Bookmarks are a good idea!  Couple of comments:

1) Hopefully format strings are not identified as containing bookmarks.

2) Just to be clear, this is only available in LV2013, since it's not an add-on module and older versions of LV never receive updates, correct?

3) As a boomer I've got no issue with the hash symbol/sign/mark being used in this manner.  Thanks for the research, McChalium, it has a diverse history of applications!

Active Participant


1) Strings do not get picked up by the Bookmark Manager, only Free labels, subdiagram labels, wire labels and object name labels (except name labels of Front Panel terminals)

2) Correct, bookmarks will be only be available in LabVIEW 2013 and later. 

3)  Agreed.  I've learned more about the hash/pound/number/octothorp symbol than I'd ever think I would know!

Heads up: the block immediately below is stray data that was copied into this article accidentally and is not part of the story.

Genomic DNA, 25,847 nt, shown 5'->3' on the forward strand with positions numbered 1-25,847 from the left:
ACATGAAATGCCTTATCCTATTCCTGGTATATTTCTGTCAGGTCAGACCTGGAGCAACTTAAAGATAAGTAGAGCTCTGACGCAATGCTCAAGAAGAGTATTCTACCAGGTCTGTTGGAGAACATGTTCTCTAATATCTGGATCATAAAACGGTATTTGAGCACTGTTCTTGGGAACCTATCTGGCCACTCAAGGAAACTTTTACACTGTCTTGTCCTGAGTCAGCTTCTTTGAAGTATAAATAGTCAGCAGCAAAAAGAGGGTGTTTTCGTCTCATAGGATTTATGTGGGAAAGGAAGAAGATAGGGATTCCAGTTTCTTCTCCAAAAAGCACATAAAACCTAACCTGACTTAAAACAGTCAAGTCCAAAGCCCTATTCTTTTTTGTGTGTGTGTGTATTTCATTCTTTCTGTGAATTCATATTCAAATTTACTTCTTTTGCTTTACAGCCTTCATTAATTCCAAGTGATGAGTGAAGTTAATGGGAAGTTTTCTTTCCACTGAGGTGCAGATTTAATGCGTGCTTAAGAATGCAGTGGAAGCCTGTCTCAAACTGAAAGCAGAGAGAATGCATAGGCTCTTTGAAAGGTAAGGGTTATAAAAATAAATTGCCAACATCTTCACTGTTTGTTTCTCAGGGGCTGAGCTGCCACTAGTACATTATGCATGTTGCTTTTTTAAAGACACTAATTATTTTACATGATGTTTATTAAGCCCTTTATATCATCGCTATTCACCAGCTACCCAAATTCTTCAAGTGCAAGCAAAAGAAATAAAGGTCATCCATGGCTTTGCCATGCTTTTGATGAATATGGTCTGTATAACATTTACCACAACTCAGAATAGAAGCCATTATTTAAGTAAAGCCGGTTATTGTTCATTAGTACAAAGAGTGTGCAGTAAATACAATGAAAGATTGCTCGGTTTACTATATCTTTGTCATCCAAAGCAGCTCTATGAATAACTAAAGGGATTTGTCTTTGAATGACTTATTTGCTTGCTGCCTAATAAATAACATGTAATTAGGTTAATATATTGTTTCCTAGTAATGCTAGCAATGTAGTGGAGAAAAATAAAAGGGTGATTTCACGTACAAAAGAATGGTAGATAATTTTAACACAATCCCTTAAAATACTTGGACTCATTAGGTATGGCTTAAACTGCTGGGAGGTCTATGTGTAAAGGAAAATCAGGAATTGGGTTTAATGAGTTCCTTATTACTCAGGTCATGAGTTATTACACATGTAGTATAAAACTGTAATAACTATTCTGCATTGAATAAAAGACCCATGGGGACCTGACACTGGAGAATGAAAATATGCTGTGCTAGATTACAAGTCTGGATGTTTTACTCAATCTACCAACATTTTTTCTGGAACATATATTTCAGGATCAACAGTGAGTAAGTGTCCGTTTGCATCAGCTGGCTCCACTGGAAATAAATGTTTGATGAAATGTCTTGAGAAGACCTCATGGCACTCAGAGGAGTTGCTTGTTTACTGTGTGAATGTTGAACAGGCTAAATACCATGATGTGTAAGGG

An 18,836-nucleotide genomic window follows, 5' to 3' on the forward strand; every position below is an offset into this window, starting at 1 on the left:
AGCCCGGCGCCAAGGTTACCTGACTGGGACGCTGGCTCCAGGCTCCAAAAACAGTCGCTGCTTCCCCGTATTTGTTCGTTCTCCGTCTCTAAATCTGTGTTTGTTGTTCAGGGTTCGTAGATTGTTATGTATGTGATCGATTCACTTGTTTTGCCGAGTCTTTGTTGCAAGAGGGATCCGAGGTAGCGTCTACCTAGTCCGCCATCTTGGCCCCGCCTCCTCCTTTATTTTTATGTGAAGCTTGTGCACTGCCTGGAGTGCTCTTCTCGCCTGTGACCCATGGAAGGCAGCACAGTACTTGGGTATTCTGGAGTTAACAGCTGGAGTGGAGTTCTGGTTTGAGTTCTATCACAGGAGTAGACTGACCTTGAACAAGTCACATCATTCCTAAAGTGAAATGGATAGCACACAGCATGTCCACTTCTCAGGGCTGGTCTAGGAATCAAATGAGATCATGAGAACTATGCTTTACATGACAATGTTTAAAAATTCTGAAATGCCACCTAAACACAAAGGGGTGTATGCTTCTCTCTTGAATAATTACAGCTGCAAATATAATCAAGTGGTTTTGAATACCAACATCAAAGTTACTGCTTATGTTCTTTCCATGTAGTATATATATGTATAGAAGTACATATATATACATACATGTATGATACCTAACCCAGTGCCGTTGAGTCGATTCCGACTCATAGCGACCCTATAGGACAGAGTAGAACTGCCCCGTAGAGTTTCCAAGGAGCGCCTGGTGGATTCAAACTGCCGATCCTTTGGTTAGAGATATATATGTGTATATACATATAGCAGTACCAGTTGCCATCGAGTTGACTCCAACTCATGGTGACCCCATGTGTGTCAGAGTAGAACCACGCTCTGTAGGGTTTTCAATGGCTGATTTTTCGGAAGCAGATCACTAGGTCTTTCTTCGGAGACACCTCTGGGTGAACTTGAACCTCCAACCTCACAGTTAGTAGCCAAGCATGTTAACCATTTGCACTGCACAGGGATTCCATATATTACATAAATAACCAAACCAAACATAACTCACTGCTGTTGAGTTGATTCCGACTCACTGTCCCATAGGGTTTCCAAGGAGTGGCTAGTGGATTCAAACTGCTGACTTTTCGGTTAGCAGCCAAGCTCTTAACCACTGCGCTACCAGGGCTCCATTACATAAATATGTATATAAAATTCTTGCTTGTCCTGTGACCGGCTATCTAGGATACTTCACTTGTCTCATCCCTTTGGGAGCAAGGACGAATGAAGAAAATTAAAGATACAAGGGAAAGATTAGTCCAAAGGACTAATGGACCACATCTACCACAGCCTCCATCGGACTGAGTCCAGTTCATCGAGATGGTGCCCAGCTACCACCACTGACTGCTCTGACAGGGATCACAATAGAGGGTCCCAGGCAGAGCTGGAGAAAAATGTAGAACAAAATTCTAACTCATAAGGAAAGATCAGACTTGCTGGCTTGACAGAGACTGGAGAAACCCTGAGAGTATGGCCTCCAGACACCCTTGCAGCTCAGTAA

3) One can never tell what will set off a word smith. The thing is, a # does not have a connotation of redirection (or a search function) anywhere except twitter. On the other hand, when you see an *, you qet an urge to go find the matching * so you can find out what additional data the author may have wished to pass on to you. The redirection or search function is built into the character, whereas when you see a # there is no action required other than determining just what in heck the writer means by "#". Even if the intent is a shorthand for the word "hash", what does that mean? Only in the so called twitterverse does it have any meaning and then only for some software somewhere. A human reading a hashtag has to filter out the word hash from the bit of attached text in order for it to be sensible. It is as if you want the human reader to accept a software directive as a normal bit of text. In the final analysis none of this discourse makes any difference to NI since they are not going to change anything based on my comments especially in the midst of a rollout of a new feature.


What McChalium says!  -a fellow boomer... Mag1


99% Invisible has a good podcast on the history of the Octothorpe.